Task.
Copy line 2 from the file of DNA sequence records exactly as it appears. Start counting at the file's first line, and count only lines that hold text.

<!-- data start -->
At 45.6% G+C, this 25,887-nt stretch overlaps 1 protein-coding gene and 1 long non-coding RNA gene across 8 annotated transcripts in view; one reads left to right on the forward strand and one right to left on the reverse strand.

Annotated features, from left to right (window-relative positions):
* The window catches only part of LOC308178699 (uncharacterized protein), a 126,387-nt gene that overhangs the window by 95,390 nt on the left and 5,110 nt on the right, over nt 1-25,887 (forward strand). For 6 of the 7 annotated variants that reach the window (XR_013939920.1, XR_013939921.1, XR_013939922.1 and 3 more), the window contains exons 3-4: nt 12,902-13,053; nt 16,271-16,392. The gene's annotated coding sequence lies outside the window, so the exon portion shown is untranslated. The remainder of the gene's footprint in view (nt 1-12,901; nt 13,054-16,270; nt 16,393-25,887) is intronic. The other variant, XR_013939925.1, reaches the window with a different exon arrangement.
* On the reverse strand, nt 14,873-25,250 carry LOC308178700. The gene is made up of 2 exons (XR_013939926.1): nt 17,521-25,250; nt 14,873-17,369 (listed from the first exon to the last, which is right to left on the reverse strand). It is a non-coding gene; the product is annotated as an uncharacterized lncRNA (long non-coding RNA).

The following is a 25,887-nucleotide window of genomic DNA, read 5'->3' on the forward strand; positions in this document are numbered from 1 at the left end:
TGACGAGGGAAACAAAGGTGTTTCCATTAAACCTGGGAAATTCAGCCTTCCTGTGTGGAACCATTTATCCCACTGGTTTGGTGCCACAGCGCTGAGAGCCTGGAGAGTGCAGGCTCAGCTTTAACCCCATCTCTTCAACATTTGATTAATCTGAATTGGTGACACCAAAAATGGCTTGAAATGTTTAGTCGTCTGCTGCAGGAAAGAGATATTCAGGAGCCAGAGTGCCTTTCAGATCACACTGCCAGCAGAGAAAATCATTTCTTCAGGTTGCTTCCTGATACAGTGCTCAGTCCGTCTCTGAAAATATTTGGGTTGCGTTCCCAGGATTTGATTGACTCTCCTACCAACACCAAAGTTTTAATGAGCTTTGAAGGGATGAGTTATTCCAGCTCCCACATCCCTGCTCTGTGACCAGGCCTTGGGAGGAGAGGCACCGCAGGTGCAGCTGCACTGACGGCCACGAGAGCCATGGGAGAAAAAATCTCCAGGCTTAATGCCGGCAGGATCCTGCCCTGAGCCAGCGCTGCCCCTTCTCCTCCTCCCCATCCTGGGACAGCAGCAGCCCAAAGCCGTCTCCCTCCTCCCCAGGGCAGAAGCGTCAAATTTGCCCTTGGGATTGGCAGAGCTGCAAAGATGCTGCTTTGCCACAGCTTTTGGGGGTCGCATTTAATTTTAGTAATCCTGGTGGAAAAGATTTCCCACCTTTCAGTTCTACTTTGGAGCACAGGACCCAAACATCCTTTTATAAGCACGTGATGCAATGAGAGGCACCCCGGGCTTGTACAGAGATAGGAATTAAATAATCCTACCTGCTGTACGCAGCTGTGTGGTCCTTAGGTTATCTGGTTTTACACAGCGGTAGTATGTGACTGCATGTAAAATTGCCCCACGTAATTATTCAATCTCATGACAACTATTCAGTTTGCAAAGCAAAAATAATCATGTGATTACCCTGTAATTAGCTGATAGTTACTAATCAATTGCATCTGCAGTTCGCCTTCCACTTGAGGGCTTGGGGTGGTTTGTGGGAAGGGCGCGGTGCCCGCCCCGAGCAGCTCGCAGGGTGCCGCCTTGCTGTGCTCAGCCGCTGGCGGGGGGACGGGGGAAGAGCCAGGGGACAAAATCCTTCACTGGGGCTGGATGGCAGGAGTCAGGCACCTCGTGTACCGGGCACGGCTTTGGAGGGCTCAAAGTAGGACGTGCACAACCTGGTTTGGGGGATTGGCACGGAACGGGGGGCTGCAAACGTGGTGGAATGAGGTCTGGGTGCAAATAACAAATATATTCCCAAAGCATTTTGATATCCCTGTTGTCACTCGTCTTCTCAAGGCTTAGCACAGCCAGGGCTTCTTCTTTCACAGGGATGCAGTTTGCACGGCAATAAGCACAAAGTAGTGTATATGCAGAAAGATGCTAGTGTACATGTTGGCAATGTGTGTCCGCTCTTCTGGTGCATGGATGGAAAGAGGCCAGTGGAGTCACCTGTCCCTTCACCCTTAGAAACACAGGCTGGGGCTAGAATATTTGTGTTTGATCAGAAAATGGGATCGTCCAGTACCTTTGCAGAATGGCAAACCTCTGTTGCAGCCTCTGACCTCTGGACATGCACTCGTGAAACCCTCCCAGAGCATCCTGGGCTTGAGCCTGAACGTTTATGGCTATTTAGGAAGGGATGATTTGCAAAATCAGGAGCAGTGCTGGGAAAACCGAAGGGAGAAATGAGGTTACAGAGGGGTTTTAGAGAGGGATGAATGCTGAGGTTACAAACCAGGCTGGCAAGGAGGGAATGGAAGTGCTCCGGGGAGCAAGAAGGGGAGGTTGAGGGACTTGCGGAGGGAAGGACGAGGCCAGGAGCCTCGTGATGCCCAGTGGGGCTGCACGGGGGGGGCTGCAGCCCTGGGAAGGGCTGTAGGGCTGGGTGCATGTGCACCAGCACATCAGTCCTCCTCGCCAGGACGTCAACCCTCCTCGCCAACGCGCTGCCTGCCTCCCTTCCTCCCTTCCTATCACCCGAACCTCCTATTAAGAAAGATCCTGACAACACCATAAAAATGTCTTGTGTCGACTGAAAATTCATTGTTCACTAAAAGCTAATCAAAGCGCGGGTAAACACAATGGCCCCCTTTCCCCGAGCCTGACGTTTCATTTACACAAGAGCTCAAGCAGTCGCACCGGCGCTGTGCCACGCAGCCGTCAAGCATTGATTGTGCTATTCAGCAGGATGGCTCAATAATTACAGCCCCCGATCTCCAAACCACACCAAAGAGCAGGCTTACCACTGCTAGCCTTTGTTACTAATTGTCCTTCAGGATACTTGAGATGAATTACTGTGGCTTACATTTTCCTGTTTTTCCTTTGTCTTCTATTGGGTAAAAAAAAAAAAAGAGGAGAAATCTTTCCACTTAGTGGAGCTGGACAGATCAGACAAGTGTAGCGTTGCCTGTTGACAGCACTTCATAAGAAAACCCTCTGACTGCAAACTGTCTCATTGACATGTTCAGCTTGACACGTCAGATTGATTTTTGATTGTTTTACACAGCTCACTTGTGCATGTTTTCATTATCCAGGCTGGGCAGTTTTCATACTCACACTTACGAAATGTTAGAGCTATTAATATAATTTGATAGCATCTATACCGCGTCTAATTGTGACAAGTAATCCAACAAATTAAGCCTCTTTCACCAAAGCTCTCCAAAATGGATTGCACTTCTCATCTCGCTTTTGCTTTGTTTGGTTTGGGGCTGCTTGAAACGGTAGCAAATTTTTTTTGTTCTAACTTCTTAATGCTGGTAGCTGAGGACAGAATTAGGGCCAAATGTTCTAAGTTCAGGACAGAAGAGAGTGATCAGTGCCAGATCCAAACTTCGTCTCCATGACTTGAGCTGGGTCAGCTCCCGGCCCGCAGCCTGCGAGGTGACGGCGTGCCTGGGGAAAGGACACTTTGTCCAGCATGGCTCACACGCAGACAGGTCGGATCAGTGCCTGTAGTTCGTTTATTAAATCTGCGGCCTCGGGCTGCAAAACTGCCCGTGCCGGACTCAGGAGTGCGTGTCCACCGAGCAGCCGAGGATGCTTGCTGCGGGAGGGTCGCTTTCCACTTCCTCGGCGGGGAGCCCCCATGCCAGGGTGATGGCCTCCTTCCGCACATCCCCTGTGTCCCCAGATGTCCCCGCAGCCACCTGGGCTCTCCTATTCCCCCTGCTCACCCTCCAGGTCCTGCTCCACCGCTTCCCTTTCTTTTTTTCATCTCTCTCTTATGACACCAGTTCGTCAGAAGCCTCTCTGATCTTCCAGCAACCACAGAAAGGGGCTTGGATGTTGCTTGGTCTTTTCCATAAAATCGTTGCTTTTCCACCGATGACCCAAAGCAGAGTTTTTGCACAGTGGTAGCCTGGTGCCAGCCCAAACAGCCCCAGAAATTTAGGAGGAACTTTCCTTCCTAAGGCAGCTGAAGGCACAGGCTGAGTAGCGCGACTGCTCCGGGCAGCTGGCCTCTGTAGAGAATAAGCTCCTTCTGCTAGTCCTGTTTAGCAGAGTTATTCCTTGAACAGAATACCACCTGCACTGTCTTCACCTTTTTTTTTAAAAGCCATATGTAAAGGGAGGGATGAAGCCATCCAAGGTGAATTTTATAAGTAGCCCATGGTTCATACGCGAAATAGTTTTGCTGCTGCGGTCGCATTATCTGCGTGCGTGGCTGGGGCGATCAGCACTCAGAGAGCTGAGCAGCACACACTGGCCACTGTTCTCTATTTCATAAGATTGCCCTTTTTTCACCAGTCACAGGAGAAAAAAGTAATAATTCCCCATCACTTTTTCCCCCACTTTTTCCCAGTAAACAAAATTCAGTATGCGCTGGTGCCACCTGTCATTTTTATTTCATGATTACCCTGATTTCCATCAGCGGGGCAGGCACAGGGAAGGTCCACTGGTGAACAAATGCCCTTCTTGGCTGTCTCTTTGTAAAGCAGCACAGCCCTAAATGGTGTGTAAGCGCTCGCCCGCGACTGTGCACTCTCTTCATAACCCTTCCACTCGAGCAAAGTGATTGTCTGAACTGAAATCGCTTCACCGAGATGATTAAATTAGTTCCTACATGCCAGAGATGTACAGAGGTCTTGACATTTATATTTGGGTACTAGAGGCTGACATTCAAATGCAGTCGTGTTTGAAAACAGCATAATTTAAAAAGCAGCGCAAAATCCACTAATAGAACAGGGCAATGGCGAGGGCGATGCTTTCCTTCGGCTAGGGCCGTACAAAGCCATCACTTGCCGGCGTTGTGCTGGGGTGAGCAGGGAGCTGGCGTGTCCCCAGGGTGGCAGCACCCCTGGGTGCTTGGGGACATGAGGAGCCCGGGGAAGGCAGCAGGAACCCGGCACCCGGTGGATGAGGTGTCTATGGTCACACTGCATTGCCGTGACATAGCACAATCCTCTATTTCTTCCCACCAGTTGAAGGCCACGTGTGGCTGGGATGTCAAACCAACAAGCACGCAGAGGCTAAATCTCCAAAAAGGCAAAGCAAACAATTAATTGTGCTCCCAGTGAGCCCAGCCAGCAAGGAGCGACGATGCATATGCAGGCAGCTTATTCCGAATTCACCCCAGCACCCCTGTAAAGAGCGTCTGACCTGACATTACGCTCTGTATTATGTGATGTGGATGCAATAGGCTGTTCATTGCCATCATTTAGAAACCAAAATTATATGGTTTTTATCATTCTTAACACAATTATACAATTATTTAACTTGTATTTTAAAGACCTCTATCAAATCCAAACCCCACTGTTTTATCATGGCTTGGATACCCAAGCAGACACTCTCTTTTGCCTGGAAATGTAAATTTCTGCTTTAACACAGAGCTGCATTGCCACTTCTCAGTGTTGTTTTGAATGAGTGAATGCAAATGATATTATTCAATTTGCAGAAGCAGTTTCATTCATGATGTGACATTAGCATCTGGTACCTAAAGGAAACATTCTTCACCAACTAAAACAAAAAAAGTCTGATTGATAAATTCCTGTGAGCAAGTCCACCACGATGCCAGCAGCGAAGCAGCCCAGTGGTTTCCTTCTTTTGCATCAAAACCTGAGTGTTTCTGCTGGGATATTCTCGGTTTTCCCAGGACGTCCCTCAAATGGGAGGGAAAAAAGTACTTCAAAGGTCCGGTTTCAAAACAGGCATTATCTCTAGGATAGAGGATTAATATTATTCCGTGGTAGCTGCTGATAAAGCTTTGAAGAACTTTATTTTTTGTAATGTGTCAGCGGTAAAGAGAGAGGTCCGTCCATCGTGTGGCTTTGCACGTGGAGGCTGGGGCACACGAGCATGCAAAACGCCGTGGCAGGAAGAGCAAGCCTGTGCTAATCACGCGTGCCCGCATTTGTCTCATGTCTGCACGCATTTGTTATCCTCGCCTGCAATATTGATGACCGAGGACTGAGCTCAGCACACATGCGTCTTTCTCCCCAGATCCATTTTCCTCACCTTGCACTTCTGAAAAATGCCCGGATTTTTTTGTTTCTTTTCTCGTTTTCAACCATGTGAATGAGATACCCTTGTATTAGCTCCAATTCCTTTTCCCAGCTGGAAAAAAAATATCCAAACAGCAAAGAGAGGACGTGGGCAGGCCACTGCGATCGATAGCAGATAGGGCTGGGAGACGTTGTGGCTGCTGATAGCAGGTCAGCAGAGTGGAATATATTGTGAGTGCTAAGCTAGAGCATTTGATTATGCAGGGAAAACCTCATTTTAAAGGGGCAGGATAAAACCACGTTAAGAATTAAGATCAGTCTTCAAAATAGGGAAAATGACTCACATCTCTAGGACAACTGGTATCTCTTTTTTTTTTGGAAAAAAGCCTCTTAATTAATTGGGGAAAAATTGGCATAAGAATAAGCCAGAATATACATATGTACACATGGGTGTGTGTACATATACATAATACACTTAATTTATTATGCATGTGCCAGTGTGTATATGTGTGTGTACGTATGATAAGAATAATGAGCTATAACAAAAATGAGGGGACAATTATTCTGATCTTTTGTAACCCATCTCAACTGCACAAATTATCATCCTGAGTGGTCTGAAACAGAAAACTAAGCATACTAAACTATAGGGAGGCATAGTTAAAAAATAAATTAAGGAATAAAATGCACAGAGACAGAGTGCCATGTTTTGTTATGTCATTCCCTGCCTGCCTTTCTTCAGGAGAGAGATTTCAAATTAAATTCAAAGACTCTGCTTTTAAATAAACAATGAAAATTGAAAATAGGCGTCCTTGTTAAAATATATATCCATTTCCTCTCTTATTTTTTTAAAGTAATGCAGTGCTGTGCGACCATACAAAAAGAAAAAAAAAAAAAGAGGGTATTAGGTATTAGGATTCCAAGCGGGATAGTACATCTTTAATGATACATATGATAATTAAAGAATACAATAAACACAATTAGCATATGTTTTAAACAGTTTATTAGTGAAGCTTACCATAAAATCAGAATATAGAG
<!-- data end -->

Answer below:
Annotated features, from left to right (window-relative positions):